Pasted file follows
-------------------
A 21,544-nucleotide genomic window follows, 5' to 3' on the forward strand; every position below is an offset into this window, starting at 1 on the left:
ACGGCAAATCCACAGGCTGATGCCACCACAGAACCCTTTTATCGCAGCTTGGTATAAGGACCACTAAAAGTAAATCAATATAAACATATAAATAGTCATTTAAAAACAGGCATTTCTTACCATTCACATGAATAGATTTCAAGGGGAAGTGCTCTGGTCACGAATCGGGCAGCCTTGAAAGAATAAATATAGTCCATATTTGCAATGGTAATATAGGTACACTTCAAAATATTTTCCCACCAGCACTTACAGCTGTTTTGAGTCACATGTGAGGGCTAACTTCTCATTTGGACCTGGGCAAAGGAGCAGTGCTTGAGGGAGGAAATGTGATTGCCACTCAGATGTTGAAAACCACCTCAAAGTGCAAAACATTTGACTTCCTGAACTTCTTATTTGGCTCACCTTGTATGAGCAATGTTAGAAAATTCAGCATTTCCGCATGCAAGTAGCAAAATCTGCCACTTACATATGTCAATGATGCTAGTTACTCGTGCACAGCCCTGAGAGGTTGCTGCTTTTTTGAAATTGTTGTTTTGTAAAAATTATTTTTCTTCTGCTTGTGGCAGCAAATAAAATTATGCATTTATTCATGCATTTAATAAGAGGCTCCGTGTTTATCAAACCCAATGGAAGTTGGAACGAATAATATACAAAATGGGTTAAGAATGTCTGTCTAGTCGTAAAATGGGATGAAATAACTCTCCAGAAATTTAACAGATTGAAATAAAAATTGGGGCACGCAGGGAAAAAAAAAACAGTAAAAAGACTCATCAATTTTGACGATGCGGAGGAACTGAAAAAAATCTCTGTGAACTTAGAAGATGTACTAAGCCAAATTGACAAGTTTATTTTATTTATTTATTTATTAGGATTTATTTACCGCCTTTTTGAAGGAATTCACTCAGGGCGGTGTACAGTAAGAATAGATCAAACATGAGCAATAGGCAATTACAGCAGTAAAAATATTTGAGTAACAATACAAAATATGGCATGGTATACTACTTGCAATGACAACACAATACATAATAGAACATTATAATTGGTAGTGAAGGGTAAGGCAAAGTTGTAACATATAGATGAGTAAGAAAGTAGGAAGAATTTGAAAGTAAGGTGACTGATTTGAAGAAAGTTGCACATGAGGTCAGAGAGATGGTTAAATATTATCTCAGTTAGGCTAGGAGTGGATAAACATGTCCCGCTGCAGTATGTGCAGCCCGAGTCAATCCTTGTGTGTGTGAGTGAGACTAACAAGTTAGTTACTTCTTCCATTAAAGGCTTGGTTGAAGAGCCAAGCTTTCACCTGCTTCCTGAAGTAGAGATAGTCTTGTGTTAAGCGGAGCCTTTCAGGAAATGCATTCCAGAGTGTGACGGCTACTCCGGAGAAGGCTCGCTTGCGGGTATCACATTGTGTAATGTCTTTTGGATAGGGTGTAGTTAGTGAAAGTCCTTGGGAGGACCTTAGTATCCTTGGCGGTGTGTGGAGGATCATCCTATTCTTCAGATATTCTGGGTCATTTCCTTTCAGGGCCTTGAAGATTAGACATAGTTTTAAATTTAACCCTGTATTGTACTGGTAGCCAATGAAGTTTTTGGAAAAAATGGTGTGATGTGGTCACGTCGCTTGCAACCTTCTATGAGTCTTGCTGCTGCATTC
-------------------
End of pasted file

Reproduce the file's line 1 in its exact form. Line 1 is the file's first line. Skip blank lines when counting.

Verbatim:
A 21,544-nucleotide genomic window follows, 5' to 3' on the forward strand; every position below is an offset into this window, starting at 1 on the left: